Street design and refuse vehicles
A great letter from a CoHSAT member in the Oxford Mail this month, about how the need to design developments around the current size of bin lorries will prevent quality street design and build in car dependency into the future.
New housing, new roads. Is there a link between climate change and refuse vehicles?
Highways departments’ rules and guidance have controlled new housing developments for the past 80 years. Many have led to roads not streets, units not homes, and ‘could-be-anywhere’ housing developments, not real places with centres and edges.
A range of rules have effectively stopped us getting out and about, including making bus services unprofitable, walking and cycling for transport an impossibility for most, preventing us meeting our neighbours, stopping us from creating communities and locking us into car dependence.
These problems were addressed with national guidance about connecting places; Manual for Streets, 2007. Why are we not benefitting from such layouts now, rather than the car-trip-demanding developments we are still seeing around the county? It’s because county guidance hasn’t kept up with national guidance, even though the County’s Guidance was renewed in 2015. It’s as if the 1970s car-dominated ways are preferred.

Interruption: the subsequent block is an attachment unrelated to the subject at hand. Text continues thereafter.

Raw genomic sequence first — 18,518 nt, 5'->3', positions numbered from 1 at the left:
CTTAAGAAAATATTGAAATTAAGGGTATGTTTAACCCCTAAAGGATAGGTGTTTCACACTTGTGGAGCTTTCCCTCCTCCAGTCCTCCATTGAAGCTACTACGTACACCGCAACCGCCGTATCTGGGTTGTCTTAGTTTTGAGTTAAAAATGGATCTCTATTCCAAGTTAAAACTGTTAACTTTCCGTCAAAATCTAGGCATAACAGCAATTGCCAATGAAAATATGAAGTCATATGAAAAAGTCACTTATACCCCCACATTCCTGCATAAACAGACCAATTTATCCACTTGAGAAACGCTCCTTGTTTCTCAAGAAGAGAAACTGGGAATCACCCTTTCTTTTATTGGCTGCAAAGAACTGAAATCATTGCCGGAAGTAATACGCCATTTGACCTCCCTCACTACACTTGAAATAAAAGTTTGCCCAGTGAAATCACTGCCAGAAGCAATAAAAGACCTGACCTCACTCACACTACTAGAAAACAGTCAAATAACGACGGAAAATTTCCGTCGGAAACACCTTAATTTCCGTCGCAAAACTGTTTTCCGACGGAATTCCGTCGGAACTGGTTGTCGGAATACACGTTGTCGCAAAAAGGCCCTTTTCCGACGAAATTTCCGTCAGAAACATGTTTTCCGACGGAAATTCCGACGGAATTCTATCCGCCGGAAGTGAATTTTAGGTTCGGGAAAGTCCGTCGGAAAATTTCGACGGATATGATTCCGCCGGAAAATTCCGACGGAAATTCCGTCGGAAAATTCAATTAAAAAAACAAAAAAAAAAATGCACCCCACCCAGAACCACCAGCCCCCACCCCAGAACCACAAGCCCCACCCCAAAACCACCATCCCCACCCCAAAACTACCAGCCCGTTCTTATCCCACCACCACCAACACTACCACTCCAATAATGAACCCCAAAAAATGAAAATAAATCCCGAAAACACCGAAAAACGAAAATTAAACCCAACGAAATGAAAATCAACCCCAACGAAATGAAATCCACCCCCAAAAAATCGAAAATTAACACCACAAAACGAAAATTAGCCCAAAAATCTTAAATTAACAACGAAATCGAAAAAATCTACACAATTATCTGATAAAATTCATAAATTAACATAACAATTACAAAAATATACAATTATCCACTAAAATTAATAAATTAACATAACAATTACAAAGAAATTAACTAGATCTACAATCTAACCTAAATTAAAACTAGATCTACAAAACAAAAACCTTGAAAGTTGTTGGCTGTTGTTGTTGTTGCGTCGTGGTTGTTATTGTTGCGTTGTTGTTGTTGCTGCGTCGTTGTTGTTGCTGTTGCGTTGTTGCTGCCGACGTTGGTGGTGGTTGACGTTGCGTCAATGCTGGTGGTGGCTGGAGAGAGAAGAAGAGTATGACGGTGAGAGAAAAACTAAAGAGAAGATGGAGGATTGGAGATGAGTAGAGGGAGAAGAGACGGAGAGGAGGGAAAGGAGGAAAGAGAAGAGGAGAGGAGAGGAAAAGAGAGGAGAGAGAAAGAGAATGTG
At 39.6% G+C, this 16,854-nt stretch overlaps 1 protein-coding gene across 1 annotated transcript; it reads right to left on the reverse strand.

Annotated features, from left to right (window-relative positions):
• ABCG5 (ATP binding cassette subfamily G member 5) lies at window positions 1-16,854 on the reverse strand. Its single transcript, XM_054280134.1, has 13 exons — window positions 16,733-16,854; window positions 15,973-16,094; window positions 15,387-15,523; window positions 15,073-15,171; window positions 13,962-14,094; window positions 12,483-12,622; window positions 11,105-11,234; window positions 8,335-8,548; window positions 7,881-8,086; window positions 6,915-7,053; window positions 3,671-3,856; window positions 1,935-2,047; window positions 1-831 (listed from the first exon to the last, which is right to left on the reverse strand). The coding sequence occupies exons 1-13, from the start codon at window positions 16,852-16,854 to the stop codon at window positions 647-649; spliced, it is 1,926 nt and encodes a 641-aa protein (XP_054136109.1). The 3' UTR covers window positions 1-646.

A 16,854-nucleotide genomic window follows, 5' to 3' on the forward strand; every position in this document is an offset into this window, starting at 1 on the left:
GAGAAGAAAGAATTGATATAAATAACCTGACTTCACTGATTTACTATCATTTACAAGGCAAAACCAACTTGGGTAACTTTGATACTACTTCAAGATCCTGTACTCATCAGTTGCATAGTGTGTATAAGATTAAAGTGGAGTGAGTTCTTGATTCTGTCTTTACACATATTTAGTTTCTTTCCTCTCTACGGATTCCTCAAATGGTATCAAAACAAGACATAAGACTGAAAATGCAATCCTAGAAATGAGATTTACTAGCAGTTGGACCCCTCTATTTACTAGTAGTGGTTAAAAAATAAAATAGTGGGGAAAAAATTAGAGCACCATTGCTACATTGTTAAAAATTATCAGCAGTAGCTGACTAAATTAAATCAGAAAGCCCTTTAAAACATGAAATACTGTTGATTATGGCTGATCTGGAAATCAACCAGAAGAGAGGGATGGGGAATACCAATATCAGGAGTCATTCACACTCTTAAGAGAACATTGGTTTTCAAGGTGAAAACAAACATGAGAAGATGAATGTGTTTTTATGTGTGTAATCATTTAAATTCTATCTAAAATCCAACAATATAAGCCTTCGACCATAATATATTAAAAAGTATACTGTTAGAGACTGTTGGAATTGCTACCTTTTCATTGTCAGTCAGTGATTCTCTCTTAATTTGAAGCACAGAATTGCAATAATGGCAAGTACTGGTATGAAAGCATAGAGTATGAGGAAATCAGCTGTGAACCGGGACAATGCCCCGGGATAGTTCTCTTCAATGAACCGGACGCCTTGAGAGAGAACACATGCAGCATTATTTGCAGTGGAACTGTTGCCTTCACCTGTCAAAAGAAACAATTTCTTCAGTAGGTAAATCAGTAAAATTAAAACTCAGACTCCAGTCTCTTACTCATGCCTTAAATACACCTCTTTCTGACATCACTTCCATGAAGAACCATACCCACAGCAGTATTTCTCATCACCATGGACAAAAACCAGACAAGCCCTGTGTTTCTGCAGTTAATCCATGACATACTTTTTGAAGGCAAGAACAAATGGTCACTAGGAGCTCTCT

A current draft County Street Design Guide says it “fully endorses Manual for Streets…however, [we] will still expect streets designed to allow refuse vehicles… to access the areas of a development.” Reasonable enough, but; “relevant tracking diagrams demonstrating a refuse vehicle safely negotiating the street… are… 11.6m long throughout… the county.”
If housing layouts are designed to make it easy for the largest refuse vehicles, and by using the word ‘safely’ – implying that not having to cross the centreline when turning and wide sweeping roads – then any change to enable better streets is simply prevented by these words. The link is that by accommodating these refuse vehicles, car-driving is bolted in for the future, and climate change is ignored.
Graham Smith, Urban Design, Oxford